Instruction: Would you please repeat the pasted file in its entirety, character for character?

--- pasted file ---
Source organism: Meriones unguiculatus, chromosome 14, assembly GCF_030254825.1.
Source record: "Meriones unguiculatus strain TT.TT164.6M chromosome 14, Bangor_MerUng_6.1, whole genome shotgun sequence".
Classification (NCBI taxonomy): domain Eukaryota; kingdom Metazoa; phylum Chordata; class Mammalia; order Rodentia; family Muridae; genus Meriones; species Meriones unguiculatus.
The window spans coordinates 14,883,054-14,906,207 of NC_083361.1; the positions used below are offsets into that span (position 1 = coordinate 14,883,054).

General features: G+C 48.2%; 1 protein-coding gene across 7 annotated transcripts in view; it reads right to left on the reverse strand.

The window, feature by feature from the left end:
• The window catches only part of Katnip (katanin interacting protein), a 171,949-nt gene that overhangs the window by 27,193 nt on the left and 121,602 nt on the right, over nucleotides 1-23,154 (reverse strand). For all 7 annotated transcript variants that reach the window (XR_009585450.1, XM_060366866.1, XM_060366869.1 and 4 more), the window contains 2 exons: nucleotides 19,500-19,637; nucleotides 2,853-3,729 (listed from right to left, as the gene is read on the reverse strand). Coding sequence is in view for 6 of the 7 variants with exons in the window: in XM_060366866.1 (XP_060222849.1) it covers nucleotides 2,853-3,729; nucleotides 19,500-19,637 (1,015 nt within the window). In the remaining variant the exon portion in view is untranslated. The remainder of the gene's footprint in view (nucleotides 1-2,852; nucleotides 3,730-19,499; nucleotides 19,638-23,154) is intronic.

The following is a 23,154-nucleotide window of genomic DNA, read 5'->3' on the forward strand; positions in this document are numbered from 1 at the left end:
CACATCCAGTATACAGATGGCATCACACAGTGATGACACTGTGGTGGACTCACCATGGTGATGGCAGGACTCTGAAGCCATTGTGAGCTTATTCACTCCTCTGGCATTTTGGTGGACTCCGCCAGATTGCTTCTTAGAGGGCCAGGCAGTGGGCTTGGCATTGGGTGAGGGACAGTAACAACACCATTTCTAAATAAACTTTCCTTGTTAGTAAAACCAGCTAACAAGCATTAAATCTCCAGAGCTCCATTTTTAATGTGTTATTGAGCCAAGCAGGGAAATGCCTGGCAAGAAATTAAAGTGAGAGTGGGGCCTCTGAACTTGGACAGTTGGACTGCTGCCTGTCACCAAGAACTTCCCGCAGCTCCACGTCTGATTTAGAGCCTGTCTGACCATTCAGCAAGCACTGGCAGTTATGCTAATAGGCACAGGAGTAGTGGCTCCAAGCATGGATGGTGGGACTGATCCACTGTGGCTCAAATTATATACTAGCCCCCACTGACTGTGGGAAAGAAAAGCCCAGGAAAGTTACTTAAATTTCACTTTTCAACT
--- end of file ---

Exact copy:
Source organism: Meriones unguiculatus, chromosome 14, assembly GCF_030254825.1.
Source record: "Meriones unguiculatus strain TT.TT164.6M chromosome 14, Bangor_MerUng_6.1, whole genome shotgun sequence".
Classification (NCBI taxonomy): domain Eukaryota; kingdom Metazoa; phylum Chordata; class Mammalia; order Rodentia; family Muridae; genus Meriones; species Meriones unguiculatus.
The window spans coordinates 14,883,054-14,906,207 of NC_083361.1; the positions used below are offsets into that span (position 1 = coordinate 14,883,054).

General features: G+C 48.2%; 1 protein-coding gene across 7 annotated transcripts in view; it reads right to left on the reverse strand.

The window, feature by feature from the left end:
• The window catches only part of Katnip (katanin interacting protein), a 171,949-nt gene that overhangs the window by 27,193 nt on the left and 121,602 nt on the right, over nucleotides 1-23,154 (reverse strand). For all 7 annotated transcript variants that reach the window (XR_009585450.1, XM_060366866.1, XM_060366869.1 and 4 more), the window contains 2 exons: nucleotides 19,500-19,637; nucleotides 2,853-3,729 (listed from right to left, as the gene is read on the reverse strand). Coding sequence is in view for 6 of the 7 variants with exons in the window: in XM_060366866.1 (XP_060222849.1) it covers nucleotides 2,853-3,729; nucleotides 19,500-19,637 (1,015 nt within the window). In the remaining variant the exon portion in view is untranslated. The remainder of the gene's footprint in view (nucleotides 1-2,852; nucleotides 3,730-19,499; nucleotides 19,638-23,154) is intronic.

The following is a 23,154-nucleotide window of genomic DNA, read 5'->3' on the forward strand; positions in this document are numbered from 1 at the left end:
CACATCCAGTATACAGATGGCATCACACAGTGATGACACTGTGGTGGACTCACCATGGTGATGGCAGGACTCTGAAGCCATTGTGAGCTTATTCACTCCTCTGGCATTTTGGTGGACTCCGCCAGATTGCTTCTTAGAGGGCCAGGCAGTGGGCTTGGCATTGGGTGAGGGACAGTAACAACACCATTTCTAAATAAACTTTCCTTGTTAGTAAAACCAGCTAACAAGCATTAAATCTCCAGAGCTCCATTTTTAATGTGTTATTGAGCCAAGCAGGGAAATGCCTGGCAAGAAATTAAAGTGAGAGTGGGGCCTCTGAACTTGGACAGTTGGACTGCTGCCTGTCACCAAGAACTTCCCGCAGCTCCACGTCTGATTTAGAGCCTGTCTGACCATTCAGCAAGCACTGGCAGTTATGCTAATAGGCACAGGAGTAGTGGCTCCAAGCATGGATGGTGGGACTGATCCACTGTGGCTCAAATTATATACTAGCCCCCACTGACTGTGGGAAAGAAAAGCCCAGGAAAGTTACTTAAATTTCACTTTTCAACT